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From sun
to site
Tougher emission requirements and raised ambitions are making construction and mining industries shift to low or zero-carbon equipment. This solar-powered light tower is lighting the way.
Imagine a flexible and durable light tower which can illuminate a 2,000m site area for up to 11 hours, while preventing emissions of up to six tons of CO2 per year. This is the not so secret superpower of Atlas Copco’s HiLight S2+ solar light tower, launched in 2021.
In regions with strong sunlight, such as the Middle East and Australia, this solar light tower is completely autonomous, fully recharging in six to eight hours. Elsewhere, a tower’s autonomy can be extended to up to 20 hours thanks to a modular design that allows the number of batteries installed to be upgraded. In regions with little sunshine in the winter, the unit requires supplementary charging from a battery energy storage system, such as the Atlas Copco Zenergize ZBP45.
“Many customers are really committed to reducing their CO2 footprint, and others see that if they don’t minimize their emissions, they will be out of the game,” says Felix Gomez, Product Marketing Manager in Atlas Copco’s Power and Flow division.
Wings of a bird This sustainable innovation is the result of a collaboration between the Power and Flow team in Zaragoza, Spain and the manufacturing team in Wuxi, China. The new features are based on the customer response to Atlas Copco’s first solar light tower, the QLTS, which came market in 2014. The development project was a collaboration between the Power and Flow team in Spain and the manufacturing team in Wuxi, China. Designed for difficult terrains and crowded construction sites, one of the improvements is the extendable panels that can be folded inside the canopy to avoid damage during storage and transport. According to Qiangwx Li, Engineering Manager in Wuxi, the extendable panel solution was inspired by nature’s own design. “It came like a flash into my mind, and I thought that the machine could expand, like the wings of a bird, and then when it's not being used the panels can be stored inside,” he remembers. “It means you can tow it anywhere without worrying about the solar panels cracking or being hit by a stone, and it also makes the whole machine neat and easy to store.” This solution presented a complex engineering challenge for He Chi, Engineering Team Leader, particularly as the panels needed to adjust to face the sun. “It was so difficult,” she says. “I needed to design a solar panel expanding system which allows solar panels be stored in one rack, in four layers, but which could be expanded to 5.4m wide.” Apart from one month of the design process, when Wuxi was in pandemic lockdown, He Chi came into the factory frequently to test various solutions. “I’m so excited,” she adds of the first deliveries to customers. “It’s like my child.” Compact footprint Apart from the obvious climate benefits, the HiLight S2+’s zero noise operation is a key advantage, not least in housing areas or at major public events. The light tower’s low maintenance also appeals to mining companies. Whereas a standard diesel light tower needs frequent refueling and a change in oil filters every 500 hours, the S2+ is close to maintenance-free. In the event of a fault, the canopy flips up, giving easy access to all batteries and wiring. The light coverage is a third of that produced by Atlas Copco's popular HiLight H6+ diesel towers, so for some construction sites the S2+ is best used to light non-critical areas such as worker accommodation and parking. A light tower with greater coverage would currently be too expensive and take up too large an area, but with solar and battery technology improving rapidly, this will change.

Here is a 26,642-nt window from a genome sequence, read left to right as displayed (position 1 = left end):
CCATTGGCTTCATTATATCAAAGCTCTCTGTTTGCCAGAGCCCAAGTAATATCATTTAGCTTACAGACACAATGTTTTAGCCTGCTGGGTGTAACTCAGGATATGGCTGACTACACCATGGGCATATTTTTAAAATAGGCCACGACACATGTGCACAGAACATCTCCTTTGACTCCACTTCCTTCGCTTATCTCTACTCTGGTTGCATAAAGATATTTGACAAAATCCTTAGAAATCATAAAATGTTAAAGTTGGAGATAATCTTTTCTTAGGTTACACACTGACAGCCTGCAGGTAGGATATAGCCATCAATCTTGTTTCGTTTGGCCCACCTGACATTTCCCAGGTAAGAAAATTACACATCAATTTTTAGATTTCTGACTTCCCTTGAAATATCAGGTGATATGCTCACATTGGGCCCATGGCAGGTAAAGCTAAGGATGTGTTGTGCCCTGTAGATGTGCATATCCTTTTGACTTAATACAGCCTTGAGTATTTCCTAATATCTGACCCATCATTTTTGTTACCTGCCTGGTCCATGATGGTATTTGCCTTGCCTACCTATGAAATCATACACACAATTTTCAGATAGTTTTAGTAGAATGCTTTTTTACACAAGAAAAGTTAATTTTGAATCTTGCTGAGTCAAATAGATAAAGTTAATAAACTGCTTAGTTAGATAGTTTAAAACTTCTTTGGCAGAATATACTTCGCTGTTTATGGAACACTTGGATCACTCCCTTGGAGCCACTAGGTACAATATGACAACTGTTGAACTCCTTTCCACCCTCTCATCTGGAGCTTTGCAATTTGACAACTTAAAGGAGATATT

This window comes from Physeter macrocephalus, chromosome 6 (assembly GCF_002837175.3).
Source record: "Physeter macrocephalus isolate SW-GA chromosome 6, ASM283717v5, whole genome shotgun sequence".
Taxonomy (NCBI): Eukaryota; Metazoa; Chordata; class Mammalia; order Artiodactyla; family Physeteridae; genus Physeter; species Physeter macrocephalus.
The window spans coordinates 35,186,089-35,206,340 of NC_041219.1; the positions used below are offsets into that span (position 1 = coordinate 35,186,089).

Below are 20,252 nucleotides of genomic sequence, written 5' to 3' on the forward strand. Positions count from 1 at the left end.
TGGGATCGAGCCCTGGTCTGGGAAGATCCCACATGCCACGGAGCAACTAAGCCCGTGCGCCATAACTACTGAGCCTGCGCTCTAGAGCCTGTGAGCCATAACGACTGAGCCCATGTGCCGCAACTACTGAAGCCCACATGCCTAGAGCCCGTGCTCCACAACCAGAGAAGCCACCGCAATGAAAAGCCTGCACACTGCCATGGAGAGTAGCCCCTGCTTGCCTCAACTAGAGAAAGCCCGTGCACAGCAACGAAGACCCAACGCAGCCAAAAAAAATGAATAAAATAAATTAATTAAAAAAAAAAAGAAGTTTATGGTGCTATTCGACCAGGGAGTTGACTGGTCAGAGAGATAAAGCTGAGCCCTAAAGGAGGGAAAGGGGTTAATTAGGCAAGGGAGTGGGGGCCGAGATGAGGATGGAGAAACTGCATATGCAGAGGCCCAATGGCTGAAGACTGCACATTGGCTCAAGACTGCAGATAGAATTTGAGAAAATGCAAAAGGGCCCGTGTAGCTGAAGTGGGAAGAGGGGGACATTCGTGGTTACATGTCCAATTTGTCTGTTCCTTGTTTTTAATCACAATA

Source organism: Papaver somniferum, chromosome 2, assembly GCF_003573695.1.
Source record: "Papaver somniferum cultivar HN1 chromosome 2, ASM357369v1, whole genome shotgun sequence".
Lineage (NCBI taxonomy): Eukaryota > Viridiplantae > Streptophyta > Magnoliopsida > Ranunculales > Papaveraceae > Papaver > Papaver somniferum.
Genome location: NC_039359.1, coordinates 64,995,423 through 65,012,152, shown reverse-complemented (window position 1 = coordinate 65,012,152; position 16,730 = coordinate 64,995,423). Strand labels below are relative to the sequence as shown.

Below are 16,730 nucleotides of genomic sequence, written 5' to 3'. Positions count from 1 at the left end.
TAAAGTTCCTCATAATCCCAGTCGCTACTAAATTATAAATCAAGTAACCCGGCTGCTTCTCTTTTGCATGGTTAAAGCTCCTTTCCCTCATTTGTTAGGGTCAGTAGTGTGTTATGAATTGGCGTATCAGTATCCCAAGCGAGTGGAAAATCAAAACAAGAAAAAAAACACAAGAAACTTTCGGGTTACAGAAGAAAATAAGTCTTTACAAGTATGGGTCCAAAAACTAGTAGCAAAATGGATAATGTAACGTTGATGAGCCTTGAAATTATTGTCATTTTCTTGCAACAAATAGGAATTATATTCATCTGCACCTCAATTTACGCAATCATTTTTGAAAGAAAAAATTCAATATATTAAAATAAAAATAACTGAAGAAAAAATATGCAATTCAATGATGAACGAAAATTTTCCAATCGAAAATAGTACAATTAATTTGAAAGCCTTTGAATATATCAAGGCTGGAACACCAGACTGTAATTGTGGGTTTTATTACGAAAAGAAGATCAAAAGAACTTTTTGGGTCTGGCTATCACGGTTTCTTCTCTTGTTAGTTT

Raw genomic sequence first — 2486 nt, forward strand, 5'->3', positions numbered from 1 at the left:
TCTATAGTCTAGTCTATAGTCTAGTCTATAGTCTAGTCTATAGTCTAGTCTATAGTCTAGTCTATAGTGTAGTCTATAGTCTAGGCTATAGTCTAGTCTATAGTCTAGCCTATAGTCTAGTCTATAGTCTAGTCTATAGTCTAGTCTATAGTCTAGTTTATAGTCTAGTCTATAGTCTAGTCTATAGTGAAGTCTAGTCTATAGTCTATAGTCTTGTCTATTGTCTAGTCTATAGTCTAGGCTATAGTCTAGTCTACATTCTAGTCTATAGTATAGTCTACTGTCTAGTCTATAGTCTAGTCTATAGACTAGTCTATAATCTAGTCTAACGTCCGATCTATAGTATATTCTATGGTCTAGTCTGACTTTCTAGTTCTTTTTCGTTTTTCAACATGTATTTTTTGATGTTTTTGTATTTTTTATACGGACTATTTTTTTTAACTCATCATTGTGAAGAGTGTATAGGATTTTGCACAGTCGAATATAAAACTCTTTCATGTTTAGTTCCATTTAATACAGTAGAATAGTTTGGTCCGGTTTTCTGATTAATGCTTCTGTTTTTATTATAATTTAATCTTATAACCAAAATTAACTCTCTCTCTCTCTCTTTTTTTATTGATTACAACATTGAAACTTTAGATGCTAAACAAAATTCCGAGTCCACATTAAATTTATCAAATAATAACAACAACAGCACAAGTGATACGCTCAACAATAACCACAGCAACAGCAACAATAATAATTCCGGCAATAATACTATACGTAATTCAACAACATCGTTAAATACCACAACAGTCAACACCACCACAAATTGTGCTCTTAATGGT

Many customers are really committed to reducing their CO2 footprint, and others see that if they don’t minimize their emissions, they will be out of the game,”
Felix Gomez Product Marketing Manager, Atlas Copco’s Power and Flow division
“This was a good compromise that matches customer needs today and in the near future,” Gomez concludes. “As soon as technology decreases the cost and increases the efficiency, we will start innovating to see how this light tower can get wider light coverage, an even more compact footprint and greater autonomy.”